New Take on 'Mansfield Rule' Sets In-House Diversity Goals | Corporate Counsel
The Mansfield Rule isn’t just for law firms anymore.
On Thursday the Diversity Lab, an incubator focused on diversity and inclusion issues in the legal industry, launched the newest iteration of its campaign to boost diversity in legal departments and outside counsel ranks.

“Mansfield Rule: Legal Department Edition” will require participating in-house legal teams to consider at least 50 percent women, minority lawyers, LGBTQ+ lawyers and lawyers with disabilities as applicants for key leadership roles. Legal departments that sign on are also asked to consider at least 50 percent diverse lawyers for outside counsel hires for new or expanded work.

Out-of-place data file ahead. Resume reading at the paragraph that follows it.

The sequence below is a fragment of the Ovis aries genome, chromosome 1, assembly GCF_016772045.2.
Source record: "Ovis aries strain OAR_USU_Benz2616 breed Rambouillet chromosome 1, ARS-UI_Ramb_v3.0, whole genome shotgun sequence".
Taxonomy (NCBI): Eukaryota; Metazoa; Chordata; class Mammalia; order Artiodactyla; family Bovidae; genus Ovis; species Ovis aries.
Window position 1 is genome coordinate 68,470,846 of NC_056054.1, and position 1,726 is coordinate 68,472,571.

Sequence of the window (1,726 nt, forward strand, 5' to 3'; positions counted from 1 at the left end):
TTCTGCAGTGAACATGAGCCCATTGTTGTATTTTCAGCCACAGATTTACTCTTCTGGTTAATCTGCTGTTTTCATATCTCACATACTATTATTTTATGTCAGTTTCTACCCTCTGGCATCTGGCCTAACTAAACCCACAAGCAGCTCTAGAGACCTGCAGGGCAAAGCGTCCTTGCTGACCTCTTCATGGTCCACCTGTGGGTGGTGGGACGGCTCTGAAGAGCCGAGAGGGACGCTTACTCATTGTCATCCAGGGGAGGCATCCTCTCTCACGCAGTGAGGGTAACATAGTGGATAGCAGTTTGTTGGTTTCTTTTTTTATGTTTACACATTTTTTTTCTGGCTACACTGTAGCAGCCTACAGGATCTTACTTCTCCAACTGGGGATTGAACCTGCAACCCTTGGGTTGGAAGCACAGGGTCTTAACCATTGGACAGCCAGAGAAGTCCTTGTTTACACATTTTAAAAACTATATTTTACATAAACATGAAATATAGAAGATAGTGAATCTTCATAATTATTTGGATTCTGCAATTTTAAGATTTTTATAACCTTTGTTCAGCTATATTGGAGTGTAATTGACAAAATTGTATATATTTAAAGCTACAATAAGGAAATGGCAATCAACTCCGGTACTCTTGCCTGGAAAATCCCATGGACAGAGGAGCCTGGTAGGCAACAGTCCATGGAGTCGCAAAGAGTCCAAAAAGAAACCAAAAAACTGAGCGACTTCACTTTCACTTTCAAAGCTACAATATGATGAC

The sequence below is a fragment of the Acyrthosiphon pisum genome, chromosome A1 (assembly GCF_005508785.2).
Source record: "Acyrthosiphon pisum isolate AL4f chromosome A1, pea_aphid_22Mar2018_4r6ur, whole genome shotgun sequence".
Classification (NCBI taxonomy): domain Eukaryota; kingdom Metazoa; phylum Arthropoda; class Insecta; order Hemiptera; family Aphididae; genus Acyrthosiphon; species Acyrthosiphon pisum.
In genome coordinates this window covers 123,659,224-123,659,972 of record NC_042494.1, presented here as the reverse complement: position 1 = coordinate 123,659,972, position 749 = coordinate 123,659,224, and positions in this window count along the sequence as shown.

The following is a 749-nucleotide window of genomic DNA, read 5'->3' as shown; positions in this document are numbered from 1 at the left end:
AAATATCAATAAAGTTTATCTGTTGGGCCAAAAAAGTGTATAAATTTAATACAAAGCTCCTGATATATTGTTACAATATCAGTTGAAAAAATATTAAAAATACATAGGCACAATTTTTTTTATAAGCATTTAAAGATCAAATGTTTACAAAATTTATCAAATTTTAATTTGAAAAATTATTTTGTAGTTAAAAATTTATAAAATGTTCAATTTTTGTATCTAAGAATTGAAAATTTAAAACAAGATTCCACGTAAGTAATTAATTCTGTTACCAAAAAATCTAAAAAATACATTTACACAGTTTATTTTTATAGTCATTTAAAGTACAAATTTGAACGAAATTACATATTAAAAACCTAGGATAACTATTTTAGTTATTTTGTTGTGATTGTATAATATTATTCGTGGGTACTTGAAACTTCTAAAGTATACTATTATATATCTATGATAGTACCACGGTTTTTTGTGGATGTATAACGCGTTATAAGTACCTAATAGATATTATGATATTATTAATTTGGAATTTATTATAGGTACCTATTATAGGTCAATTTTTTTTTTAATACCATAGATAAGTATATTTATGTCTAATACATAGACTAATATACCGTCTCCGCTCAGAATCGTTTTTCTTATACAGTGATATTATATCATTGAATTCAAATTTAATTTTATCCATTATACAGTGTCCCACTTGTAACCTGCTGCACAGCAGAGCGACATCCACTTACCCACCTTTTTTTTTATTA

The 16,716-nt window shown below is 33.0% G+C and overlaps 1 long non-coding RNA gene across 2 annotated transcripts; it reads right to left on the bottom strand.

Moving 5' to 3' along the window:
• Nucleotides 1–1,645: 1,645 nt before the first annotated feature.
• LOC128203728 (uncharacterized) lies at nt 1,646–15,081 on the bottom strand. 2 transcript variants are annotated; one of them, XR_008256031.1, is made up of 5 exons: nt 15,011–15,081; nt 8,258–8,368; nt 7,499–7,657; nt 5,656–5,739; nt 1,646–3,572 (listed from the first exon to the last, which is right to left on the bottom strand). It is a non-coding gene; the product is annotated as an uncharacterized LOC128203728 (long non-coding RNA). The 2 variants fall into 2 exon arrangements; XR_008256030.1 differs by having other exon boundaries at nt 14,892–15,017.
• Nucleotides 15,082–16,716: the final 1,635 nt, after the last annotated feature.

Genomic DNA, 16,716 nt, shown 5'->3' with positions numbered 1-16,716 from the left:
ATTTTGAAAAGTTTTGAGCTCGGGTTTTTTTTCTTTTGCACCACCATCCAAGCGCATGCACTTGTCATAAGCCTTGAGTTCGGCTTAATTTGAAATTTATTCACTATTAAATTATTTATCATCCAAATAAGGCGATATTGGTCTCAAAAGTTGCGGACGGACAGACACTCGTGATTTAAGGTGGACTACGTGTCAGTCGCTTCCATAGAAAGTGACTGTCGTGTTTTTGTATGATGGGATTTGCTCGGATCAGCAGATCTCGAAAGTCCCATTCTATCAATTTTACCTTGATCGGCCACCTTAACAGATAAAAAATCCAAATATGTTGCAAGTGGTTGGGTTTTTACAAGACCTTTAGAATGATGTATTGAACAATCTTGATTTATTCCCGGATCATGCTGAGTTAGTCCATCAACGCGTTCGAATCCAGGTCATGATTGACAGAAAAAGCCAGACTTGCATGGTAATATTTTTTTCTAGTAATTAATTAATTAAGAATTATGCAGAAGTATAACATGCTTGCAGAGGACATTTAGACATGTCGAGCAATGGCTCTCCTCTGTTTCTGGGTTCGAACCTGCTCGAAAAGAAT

clients  women  diversity 
april 2019 by JordanFurlong
Why the War for Talent Is Escalating for Law Firms - Attorney at Work
The diversity imperative. Law firms have gotten the message from corporate clients that legal teams handling their business need to be more diverse. Virtually all law firms that we talk to are encouraging us to recruit diverse attorneys. As a result, the competition to recruit such lawyers is extremely intense. Moreover, statistics show that minorities and women leave their firms throughout their careers at a much higher rate than the overall average. Firms are just beginning to grapple with the fact that the traditional “assignment and mentoring” approach to associate advancement tends to reinforce unconscious bias against diverse lawyers. As a result, many firms have to focus on different methods to ensure the retention of diverse lawyers.